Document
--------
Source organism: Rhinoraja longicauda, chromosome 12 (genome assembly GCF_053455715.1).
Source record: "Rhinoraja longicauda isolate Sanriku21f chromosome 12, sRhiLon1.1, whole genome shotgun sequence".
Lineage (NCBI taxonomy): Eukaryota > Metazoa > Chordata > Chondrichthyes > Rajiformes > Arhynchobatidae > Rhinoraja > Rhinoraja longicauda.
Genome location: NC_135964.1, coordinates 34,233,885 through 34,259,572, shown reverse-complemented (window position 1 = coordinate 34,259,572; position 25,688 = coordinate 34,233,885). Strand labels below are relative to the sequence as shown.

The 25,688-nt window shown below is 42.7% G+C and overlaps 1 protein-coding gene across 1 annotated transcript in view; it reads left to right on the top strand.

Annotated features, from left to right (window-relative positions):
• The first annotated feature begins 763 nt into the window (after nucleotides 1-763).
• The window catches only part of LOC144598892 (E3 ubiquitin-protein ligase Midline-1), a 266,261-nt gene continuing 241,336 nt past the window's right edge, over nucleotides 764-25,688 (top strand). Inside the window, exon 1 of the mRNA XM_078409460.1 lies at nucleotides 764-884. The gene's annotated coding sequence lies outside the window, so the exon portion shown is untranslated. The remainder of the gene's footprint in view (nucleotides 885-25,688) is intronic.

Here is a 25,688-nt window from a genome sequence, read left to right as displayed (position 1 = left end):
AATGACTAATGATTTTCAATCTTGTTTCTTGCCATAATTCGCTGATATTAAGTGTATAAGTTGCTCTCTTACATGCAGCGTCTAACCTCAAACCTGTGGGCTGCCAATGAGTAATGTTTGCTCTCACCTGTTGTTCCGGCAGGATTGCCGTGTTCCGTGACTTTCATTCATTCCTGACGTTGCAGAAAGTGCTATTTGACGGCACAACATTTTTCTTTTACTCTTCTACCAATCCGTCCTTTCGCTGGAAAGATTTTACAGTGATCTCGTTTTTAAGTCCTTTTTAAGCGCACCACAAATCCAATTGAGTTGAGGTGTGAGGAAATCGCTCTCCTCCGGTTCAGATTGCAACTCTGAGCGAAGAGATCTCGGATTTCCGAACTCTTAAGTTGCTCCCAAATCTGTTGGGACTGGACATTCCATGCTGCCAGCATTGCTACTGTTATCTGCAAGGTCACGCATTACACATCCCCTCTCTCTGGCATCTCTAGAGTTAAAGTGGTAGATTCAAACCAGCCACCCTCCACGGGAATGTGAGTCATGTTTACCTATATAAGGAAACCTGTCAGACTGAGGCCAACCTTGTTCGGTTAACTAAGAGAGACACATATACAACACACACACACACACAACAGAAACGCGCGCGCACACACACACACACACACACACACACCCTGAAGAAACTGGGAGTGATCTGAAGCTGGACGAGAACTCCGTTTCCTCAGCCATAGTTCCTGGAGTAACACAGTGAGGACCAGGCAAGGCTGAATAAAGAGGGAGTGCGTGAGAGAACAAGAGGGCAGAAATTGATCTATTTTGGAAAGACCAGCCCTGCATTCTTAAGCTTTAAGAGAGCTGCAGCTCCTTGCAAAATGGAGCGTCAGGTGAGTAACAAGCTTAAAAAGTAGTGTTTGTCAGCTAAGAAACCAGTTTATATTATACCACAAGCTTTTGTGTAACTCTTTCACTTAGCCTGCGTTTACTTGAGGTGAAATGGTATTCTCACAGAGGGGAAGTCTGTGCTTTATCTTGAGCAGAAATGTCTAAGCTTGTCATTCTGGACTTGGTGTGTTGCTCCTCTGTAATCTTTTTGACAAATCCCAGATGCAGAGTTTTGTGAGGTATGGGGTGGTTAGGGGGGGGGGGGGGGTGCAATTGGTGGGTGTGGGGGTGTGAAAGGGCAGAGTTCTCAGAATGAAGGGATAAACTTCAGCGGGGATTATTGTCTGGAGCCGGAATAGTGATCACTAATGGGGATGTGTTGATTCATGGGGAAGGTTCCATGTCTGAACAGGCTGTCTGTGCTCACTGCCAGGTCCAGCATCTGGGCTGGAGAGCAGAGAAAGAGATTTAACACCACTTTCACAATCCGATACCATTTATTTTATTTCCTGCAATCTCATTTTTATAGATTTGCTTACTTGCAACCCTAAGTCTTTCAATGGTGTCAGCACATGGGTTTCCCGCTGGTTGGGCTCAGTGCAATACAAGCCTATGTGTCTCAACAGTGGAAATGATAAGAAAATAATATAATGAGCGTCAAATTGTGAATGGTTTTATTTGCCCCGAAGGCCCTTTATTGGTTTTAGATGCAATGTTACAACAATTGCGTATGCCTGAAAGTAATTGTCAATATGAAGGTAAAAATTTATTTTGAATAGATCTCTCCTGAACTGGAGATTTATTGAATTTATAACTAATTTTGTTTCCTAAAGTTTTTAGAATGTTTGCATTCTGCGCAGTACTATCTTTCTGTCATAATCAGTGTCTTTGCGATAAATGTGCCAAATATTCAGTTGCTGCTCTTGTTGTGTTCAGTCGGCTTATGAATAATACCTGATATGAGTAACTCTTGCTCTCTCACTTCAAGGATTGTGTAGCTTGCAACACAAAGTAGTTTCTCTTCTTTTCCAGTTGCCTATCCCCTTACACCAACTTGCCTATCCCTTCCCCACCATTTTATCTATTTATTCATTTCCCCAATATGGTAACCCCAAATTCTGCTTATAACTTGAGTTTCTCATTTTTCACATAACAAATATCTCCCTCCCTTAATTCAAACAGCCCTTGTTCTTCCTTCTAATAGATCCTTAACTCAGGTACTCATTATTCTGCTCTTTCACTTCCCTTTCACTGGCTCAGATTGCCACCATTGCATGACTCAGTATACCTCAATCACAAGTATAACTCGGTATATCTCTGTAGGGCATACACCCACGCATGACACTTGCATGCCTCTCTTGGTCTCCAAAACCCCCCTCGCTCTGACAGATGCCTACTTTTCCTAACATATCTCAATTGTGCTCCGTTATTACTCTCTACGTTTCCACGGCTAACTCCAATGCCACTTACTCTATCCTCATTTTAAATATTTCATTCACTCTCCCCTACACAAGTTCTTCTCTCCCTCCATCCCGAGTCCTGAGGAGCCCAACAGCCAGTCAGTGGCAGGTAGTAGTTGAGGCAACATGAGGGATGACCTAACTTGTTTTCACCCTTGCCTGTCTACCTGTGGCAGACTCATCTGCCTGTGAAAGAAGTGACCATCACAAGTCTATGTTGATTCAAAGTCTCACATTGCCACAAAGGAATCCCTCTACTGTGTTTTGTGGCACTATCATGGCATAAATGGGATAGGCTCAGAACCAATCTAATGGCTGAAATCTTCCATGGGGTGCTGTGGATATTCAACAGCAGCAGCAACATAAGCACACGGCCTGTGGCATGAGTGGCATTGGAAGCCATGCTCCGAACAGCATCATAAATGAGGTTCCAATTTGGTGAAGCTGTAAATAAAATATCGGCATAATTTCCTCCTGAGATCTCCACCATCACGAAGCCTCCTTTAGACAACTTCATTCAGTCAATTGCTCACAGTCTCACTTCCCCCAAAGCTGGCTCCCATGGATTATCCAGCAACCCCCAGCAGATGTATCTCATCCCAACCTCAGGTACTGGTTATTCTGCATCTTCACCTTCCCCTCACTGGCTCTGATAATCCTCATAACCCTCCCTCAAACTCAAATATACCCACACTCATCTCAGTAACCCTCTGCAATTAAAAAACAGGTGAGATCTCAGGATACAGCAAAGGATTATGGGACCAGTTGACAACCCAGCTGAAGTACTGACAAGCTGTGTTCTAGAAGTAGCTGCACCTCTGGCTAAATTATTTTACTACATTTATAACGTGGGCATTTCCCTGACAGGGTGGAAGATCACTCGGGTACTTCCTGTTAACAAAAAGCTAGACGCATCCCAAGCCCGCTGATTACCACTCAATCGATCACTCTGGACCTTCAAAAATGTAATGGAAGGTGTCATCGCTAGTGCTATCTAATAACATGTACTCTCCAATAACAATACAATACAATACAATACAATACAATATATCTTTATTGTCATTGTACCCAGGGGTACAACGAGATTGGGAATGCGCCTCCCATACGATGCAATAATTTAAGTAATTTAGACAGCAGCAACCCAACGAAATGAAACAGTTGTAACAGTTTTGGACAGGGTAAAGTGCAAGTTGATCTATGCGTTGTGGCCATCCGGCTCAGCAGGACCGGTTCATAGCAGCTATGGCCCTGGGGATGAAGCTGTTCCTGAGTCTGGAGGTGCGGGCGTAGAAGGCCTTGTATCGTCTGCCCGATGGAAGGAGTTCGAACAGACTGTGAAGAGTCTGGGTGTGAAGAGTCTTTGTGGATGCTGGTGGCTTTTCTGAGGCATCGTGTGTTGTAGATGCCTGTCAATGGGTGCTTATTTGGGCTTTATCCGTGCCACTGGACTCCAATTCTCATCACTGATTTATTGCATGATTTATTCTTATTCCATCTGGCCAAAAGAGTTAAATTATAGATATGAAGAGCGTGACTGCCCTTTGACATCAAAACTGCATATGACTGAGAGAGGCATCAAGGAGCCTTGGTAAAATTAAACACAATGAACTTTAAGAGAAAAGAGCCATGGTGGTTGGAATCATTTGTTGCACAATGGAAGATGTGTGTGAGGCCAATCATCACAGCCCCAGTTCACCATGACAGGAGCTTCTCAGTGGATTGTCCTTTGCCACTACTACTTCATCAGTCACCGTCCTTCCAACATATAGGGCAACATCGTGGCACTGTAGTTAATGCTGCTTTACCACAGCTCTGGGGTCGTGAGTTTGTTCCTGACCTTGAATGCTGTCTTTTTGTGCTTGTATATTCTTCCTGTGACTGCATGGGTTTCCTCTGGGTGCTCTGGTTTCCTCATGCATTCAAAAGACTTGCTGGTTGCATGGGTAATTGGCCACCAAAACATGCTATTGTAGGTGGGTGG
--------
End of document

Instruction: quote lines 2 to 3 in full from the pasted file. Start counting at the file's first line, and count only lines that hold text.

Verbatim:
Source record: "Rhinoraja longicauda isolate Sanriku21f chromosome 12, sRhiLon1.1, whole genome shotgun sequence".
Lineage (NCBI taxonomy): Eukaryota > Metazoa > Chordata > Chondrichthyes > Rajiformes > Arhynchobatidae > Rhinoraja > Rhinoraja longicauda.